Shuswap Recreation Society general manager Dale Berger appeared before council on Oct. 23 to provide detailed procedures on how ammonia is used to cool the ice at the Shaw Centre. -Image credit: Barb Brouwer

Shaw Centre’s systems guard against ammonia leaks

State-of-the-art equipment and trained staff handle the potentially deadly substance

Following the recent fatalities at the arena in Fernie, Salmon Arm council was eager to reassure residents about ammonia use at the Shaw Centre.

General manager of the Shuswap Recreation Society Dale Berger appeared before council Monday afternoon to provide detailed procedures on how the ammonia is used to cool the ice at the Shaw Centre.

Pointing out ammonia refrigeration systems are heavily regulated due to the highly dangerous qualities of the material, Berger noted the Shaw Centre has a state-of-the-art refrigeration plant in terms of the safety equipment and procedures for its use.

He outlined some of the Shaw Centre’s safety measures as follows:

• The plant has a designated chief engineer, who is legally responsible for the safe operation and maintenance of the plant;

• All employees associated with the operation of the plant are fully certified operators;

• As well as Shaw Centre staff and the chief engineer, a dedicated refrigeration mechanical contractor is connected to the plant for all alarms.

The system is designed to detect the presence of ammonia, has alarms and is equipped with an automatic ventilation system operated by motion sensors. As well, manual emergency shut down and ventilation buttons are located outside of the room, along with alarms that can be seen and heard.

“The plant has been audited by Technical Safety BC within the last two years and it is currently in full compliance with any and all recommendations implemented as a result of that audit,” Berger said, all staff receive extensive training. “Our participation in the city’s Joint Health and Safety Committee is a further commitment to the overall safety of our employees and the general public.”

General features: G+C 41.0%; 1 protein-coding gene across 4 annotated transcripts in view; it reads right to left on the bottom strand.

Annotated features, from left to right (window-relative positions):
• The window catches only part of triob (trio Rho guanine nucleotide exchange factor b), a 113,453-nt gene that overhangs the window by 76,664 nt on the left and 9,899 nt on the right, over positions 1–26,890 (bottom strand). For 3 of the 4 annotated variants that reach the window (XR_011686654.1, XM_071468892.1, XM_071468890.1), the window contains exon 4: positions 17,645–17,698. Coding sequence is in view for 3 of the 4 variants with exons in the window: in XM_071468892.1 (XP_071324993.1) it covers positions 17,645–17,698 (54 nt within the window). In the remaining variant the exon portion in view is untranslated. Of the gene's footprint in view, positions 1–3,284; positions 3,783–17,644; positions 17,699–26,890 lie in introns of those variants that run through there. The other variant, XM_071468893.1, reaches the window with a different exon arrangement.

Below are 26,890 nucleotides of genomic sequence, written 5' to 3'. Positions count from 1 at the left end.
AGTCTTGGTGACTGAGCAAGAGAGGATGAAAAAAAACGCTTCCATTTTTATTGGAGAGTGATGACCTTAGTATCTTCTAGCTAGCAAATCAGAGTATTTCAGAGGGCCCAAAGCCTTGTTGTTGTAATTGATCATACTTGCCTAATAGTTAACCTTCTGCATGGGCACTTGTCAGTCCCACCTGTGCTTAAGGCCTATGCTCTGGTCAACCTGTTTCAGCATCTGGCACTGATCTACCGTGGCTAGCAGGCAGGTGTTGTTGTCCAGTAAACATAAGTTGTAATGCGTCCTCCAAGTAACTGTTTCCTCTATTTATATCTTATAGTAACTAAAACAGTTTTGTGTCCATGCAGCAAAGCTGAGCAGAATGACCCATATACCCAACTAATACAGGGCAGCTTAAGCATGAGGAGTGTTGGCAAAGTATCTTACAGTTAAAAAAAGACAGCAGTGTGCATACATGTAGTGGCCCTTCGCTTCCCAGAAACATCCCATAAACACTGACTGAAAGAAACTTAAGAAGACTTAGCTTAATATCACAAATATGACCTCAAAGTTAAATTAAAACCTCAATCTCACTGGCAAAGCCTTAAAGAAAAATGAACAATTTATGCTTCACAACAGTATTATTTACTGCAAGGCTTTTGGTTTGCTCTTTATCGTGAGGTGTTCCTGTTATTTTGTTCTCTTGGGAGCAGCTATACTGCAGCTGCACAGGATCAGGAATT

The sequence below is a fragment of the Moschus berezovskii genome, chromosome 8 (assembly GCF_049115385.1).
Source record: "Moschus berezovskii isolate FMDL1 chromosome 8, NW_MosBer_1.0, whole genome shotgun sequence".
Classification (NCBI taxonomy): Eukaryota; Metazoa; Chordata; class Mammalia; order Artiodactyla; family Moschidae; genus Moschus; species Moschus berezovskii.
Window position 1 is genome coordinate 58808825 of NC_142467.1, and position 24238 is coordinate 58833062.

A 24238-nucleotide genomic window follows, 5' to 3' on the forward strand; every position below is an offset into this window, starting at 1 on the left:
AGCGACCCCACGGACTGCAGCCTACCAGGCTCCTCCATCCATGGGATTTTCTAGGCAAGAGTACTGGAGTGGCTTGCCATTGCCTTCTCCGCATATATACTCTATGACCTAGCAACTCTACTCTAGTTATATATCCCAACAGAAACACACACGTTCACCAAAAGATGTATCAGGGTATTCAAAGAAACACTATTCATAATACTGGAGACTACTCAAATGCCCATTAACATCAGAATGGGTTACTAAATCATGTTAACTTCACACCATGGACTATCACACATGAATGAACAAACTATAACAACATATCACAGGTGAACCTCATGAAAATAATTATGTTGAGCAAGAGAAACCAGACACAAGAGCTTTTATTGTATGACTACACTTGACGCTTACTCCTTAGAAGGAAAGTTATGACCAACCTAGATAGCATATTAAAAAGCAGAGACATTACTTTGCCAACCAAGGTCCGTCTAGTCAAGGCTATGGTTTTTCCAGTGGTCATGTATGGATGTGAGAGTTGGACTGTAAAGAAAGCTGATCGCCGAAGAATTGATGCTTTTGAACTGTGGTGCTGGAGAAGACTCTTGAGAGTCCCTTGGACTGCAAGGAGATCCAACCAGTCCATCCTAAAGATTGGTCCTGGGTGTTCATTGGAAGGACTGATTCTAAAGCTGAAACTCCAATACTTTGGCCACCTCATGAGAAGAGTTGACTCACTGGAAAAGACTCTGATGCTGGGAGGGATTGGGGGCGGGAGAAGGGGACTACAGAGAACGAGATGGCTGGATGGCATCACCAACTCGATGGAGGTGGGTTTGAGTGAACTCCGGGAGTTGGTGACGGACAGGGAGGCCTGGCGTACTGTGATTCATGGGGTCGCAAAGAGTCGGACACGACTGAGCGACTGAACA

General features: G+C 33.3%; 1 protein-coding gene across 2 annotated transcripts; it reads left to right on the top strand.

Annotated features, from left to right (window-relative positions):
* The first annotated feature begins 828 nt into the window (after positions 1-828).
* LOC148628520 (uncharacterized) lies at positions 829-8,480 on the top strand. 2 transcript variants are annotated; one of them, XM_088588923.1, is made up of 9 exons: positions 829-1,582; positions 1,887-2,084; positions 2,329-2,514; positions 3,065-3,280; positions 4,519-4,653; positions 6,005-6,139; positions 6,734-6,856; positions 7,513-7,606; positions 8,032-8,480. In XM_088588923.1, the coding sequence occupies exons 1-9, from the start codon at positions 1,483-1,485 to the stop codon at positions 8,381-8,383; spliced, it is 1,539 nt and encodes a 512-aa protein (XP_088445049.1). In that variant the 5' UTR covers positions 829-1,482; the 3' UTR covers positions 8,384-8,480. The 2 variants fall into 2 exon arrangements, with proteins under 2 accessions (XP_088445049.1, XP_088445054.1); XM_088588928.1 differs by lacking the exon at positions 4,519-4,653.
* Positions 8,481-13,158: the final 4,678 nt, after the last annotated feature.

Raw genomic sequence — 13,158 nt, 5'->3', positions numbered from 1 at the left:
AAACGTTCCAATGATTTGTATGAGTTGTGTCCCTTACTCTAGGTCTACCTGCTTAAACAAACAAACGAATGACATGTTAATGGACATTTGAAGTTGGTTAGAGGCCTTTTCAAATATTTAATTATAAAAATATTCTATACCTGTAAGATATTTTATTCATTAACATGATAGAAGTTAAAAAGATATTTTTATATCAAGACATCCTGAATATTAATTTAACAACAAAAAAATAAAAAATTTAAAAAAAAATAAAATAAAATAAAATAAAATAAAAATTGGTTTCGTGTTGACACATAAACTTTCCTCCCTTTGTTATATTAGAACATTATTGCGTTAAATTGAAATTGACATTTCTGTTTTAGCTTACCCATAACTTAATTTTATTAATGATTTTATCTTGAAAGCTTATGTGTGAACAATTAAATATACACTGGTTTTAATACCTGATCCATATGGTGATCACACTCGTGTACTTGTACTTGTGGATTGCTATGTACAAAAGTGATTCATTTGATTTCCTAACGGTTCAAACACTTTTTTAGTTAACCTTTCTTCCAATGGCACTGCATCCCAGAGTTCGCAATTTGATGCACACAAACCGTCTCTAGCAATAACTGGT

Further, Berger said all safety devices are tagged electronically, providing information on date of last service and next due date and all critical components have required replacement schedules.

“Certain aspects of the plant are monitored every four hours and a digital system tracks all of the maintenance,” he said. “There are many parts of refrigeration that have a shelf life and at five years, they are automatically replaced, whether it’s needed or not.”

Coun. Kevin Flynn said that while council is aware of the safety measures that are in place, it’s important to reassure residents.

“It’s not just a state-of-the art system, but a safety system as well,” he said. “When something tragic happens, they need to know staff are doing their best for residents without putting themselves in danger.”

Coun. Ken Jamieson asked if other chemicals are available or if there are plans to move to other refrigeration chemicals, but was assured by Berger ammonia is the most efficient and low-cost method for large refrigeration plants.

Berger added that moving to another system would be costly and a lot of money is being spent to make sure the current system is safe.


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